(MAY 2010) – Over 2,600 American volunteers are credited for helping write a prosperous new chapter for Polish students through an innovative English teaching program. Working in service teams of 10 to 15, for two or three weeks at a time, volunteers from states across the nation lent their conversational skills to rural classrooms in central and southern Poland out of friendship. Siedlce Governor Zygmunt Wielogorski wants the country to know thousands of Polish children and young adults speak English now because of the American volunteers, and their futures are secure because of that.
In October, 2010, Polish national and district officials will formally celebrate their 20-year development partnership with the internationally recognized Global Volunteers, a nonprofit, nonsectarian development assistance organization in consultative status with the United Nations and UNICEF, responsible for dispatching these volunteers to Poland.
With an eye toward European Union and NATO membership in 1990, Rural Solidarity (the rural arm of Lech Walesa’s Solidarity Union), asked Global
Volunteers to foster its entry into the west by sending volunteers to teach conversational English. At that time, Glboal Volunteers was sustaining development programs in Africa, Asia, the Carribean and Central America. It was the organization’s entry into European volunteer service and conversational English assistance.
Now, two decades later, a decorous Gala celebration is planned for October to mark this unprecedented relationship providing more than 200,000 classroom and small group hours enabling an entire generation of young Polish people to confidently speak conversational English, along with 10,000 hours served in afterschool programs and working with disabled children and adults. Fifteen volunteers from six states will join Global Volunteers President and CEO Bud Philbrook and Vice President for International Operations Michelle Heerey to represent the 2,600 former volunteers at the Gala. A standard Global Volunteers service program will complete the three-week celebration.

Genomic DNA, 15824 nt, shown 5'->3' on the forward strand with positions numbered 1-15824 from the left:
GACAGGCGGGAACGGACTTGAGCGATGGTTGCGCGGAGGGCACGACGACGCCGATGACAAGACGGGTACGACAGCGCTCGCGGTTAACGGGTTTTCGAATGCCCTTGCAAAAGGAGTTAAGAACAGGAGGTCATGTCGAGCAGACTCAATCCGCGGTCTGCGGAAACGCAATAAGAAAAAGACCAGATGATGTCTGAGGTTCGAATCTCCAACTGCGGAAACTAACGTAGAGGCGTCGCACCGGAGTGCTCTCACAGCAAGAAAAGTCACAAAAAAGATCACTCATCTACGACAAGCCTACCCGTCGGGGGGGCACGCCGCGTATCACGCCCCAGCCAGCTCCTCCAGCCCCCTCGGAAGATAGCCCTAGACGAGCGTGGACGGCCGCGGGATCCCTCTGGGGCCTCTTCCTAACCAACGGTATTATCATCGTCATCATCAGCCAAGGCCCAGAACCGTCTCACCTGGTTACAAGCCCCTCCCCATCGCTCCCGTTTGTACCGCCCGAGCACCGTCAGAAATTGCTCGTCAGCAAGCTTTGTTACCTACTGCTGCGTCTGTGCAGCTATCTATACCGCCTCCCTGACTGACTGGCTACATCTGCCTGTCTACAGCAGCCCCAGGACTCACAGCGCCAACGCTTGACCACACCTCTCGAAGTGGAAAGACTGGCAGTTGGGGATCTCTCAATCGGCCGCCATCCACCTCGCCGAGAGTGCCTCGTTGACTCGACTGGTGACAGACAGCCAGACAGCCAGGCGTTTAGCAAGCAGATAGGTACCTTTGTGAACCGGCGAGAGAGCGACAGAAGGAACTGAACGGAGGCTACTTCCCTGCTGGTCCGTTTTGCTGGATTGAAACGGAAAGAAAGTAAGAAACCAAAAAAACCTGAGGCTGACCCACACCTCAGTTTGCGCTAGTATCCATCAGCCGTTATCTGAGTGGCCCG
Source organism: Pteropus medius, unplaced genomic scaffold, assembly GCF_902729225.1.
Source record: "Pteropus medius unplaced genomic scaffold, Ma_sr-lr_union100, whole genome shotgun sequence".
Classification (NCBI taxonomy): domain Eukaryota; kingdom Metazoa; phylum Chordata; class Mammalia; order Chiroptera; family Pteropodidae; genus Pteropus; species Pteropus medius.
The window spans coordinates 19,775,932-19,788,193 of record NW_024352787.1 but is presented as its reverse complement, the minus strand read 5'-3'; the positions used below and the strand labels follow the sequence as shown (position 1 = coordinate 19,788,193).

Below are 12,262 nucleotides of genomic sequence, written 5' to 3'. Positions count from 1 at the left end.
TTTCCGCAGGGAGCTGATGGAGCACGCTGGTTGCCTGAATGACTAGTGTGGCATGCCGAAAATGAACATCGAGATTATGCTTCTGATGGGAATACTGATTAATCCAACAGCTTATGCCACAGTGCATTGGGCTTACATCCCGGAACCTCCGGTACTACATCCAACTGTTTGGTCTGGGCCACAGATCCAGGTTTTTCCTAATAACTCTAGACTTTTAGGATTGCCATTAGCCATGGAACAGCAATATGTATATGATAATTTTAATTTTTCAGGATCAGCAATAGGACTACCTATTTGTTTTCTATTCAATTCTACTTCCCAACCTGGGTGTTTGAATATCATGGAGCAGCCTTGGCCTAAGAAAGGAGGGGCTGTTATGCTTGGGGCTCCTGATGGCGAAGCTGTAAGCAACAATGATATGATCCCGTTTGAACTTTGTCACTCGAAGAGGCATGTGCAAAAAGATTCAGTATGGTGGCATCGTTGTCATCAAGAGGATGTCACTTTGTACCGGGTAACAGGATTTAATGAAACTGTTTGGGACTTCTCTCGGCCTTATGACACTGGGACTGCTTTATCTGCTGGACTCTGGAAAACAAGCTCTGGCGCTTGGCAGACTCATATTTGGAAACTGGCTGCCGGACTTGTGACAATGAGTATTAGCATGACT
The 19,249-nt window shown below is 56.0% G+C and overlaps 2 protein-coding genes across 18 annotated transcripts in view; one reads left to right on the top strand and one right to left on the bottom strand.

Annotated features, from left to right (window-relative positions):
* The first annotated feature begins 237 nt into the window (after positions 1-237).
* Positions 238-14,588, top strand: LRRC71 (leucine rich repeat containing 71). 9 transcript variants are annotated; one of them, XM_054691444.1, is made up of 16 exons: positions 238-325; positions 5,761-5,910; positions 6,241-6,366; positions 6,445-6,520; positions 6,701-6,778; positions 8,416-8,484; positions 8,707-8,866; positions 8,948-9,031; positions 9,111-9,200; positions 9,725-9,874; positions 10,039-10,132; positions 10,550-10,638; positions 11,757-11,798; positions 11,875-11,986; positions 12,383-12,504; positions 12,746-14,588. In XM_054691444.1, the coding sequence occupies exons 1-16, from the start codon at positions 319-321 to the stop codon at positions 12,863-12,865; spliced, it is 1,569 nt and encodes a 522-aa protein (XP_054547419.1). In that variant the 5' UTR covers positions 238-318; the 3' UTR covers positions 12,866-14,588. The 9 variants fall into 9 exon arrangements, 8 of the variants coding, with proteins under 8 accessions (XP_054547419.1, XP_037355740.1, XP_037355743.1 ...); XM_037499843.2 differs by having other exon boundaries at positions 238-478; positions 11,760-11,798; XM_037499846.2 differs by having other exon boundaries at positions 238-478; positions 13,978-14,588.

?The idea of teaching of conversational English came from Poland in 1989 — a time of changes in our country when Poland became a democracy,? said Marek Blaszczyk, who hosts the volunteer teams on behalf of the Siedlce District and Governor Wielogorski. Bud Philbrook, CEO of Global Volunteers, asked how his organization could help. The answer was – We have enough hands to work but we need to speak English to work with Western Europe and the U.S.
Mr. Philbrook said he couldn’t promise teachers but he could engage native English speakers to help. Since that time the service program has grown and has been very successful in Poland. It also has become a model service program for other countries that wish to speak English.
During the school year volunteers assist teachers – as classroom resources, and in the summer months, the teams teach at popular summer camps in the mornings, prepare lessons in the afternoon and join students for singing, skits, dancing and games in the evening. Volunteers stay in Zakopane in southern Poland or at Reymontowka, a sprawling manor house once owned by the family of Wladyslaw Reymont, winner of the 1924 Nobel prize for his novel ‘Peasants’. Reymontowka, which is located in the small farming village of Chlewiska in the peaceful Polish countryside, also serves as an arts and culture center that hosts several concerts and dancing performances each year.